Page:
May 22, 2008
Dear CNET members,
Even after a year and a half, the extremely popular Nintendo Wii game console is still very difficult to get your hands on in the U.S. It's short in supply, the demand is still extremely high, and we aren't even in the holiday season! Even if there were a few on the shelves, chances are they will be gone in no time. And if you're lucky enough to come across one in stock, it's usually never sold as a standalone console, but bundled with games and accessories that hike up the price substantially. With the release of Wii Fit (a Nintendo fitness game) just this week, I can only imagine that demand for the Wii is now even higher. Even my father, who is 78 years old and has no clue into the gaming world except for the Wii, asked me if I was going to get Wii Fit so he can try it out. He's considering getting the Wii and Wii Fit to put a little fun into his workouts. Amazing how the Wii has captivated his age group--just incredible!
Now, since the scarcity of Wiis has affected consumer demands, many people have been speculating that Nintendo is purposely creating an artificial shortage of Wiis. After all, it makes perfect business sense--don't saturate the market by releasing all you have; hold some back and keep the demand high to ensure its popularity and allow the buzz to continue to make everyone want one. (OK, not everyone, but you know what I mean!) However, in a recent Crave blog entry titled "The Wii is still sold out!", CNET editor Matthew Moskovciak reported that Wiis are essentially sold out online and when he wrote to Nintendo to question the persistent Wii shortages, Nintendo replied by saying it is doing all it can to keep up with the high demand and is raising production in hopes of addressing the shortages. But seriously, given all this time since its release, don't you think that they should be caught up by now? Do you think Nintendo is intentionally sandbagging inventory to keep demand high? Or do you think Nintendo has really just created a console that has captivated a wide audience from the younger to older generations, that it's just that hot, and that they really can't keep up with production? Maybe there's only a U.S. shortage as many members have mentioned that there are plenty of Wiis in other countries. So read the Crave blog entry, and when you're ready, Wii want to know what you think!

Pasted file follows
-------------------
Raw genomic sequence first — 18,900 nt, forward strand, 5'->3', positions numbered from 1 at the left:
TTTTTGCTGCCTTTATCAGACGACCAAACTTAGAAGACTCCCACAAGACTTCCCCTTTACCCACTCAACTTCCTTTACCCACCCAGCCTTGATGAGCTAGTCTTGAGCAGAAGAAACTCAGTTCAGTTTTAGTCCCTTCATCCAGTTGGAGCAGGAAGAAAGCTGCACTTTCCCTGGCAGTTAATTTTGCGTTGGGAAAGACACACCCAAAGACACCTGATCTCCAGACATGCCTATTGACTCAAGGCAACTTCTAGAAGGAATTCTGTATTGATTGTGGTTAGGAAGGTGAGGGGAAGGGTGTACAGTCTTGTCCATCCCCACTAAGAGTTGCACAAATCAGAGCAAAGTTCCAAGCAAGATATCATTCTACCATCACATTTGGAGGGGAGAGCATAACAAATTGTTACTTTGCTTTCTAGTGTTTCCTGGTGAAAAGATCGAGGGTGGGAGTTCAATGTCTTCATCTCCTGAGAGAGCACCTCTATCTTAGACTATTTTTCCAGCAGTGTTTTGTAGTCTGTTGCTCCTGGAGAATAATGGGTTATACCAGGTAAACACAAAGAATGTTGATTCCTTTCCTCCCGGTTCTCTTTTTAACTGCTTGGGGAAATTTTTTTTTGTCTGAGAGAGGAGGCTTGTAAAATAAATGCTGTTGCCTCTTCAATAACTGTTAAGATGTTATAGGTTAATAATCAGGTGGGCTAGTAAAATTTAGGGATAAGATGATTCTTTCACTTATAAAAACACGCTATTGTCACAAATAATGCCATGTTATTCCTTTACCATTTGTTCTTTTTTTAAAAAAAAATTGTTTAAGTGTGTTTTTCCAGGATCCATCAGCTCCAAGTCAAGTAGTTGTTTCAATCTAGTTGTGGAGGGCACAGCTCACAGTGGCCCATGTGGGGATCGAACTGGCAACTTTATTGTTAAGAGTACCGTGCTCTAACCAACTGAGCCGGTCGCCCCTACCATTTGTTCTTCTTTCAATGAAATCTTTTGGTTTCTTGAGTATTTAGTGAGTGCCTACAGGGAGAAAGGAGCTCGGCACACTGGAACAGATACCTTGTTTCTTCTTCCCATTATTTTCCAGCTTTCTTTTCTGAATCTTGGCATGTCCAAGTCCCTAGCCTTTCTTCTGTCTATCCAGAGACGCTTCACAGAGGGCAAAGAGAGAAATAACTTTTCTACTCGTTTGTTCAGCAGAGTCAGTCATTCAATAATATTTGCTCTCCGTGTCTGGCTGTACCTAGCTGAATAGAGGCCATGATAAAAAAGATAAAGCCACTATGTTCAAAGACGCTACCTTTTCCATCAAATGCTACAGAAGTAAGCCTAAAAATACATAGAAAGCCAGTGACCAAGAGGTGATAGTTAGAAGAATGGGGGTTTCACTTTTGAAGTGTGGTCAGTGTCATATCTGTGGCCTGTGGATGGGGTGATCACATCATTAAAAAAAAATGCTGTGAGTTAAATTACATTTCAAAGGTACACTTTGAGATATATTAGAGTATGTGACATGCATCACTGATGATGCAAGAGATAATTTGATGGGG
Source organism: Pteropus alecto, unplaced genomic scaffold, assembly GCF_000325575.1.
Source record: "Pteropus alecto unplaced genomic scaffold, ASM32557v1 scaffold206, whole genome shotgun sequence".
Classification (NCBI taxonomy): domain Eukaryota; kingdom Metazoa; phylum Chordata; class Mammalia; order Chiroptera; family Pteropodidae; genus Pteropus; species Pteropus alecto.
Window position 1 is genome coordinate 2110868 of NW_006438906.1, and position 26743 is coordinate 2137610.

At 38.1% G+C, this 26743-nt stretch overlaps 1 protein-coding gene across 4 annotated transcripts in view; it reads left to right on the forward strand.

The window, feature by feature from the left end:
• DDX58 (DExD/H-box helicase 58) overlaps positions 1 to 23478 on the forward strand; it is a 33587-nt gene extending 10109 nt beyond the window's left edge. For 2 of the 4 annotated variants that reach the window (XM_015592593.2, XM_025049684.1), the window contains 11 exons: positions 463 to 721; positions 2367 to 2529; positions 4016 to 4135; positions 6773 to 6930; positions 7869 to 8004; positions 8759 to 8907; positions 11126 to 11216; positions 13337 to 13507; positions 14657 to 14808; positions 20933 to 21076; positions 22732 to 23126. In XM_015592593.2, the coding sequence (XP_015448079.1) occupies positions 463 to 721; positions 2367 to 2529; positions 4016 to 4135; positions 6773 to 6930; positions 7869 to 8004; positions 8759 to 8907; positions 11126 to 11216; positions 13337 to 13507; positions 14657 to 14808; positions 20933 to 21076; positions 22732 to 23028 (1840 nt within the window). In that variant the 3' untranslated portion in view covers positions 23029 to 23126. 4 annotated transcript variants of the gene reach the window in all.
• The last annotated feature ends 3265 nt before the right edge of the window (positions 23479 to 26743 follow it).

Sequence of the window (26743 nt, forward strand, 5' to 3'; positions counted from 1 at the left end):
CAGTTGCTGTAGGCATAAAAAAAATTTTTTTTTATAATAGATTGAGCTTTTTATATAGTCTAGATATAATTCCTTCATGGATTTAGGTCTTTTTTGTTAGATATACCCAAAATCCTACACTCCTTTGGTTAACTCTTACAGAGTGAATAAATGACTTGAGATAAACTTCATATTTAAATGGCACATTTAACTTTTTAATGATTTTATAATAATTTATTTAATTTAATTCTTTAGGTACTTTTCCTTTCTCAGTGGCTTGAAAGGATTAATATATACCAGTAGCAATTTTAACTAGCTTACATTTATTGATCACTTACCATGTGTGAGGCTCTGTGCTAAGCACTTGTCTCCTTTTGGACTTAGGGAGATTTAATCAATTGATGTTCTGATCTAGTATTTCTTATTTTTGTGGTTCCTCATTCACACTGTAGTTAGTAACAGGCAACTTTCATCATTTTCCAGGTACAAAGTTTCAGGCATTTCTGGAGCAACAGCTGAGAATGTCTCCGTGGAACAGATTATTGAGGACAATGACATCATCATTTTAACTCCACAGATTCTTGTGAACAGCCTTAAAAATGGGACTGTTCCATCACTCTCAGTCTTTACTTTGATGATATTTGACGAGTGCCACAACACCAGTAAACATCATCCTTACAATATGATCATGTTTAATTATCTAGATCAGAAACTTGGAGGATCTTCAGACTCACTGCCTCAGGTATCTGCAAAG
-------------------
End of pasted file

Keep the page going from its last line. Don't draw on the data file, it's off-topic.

This week's hot topic:
The Wii is still sold out! Artificial shortage by Nintendo?
In a recent Crave blog entry by CNET editor Matthew Moskovciak titled "The Wii is still sold out!", he reported that Wiis are essentially sold out online. And when he asked if anyone thinks Nintendo is purposely creating an artificial shortage, many of our members chimed in.
"Nintendo has had a sterling quality and reliability reputation for ages." x
"Saying "Nintendo should have been able to deal with this sooner" shows ignorance to a good business model. Nintendo has had a *sterling* quality and reliability reputation for ages. Save for the design flaw in the original NES, most all of my Nintendo products still work like new. Nintendo's quality assurance is unquestionable, and were they to rush getting new lines and..." (Read more)
--Submitted by: CNET member 8bithack
"I personally don't believe it."
"I used to work for a major retailer; the demand is just overwhelming. It didn't matter how many Wiis we received. It was sold out in about an hour, even with shipments of 80 to 120 units. There was always a line outside the store. Do I think Nintendo is holding back production to drive demand--I personally don't believe it. I don't think a video game company of that stature would do..." (Read more)
--Submitted by: CNET member sefuly
"Nintendo is purposefully not giving the U.S. as many consoles"
"I didn't come up with this theory, but I truly believe this is the case, that Nintendo is purposefully not giving the U.S. as many consoles as maybe it should. Instead, it is shipping more over to Europe. This is because of the weak dollar and strong euro. If Japan sells a Wii for 249 euro, the conversion to yen is 40,377. To sell a Wii for $249.99 gives Japan only 25,907 yen, way below..." (Read more)
--Submitted by: CNET member mswete7
"65-year-old parents bought one this weekend"
"I don't think Nintendo is creating a false demand. The problem is that the system is so widely accepted that everyone wants one. For example, my 65-year-old parents who haven't had children living in their house for 12 years, bought a Wii this past weekend..." (Read more)
--Submitted by: CNET member TonyAlto
Now it's your turn to speak up! When do you think the Wii will be in ready supply? Does anyone think Nintendo is purposely creating an artificial shortage? Does anyone have tips for Wii seekers? Tell us what's on your mind!
Everything about the Nintendo Wii on CNET
First look at 'Wii Fit'
Games and gear forum
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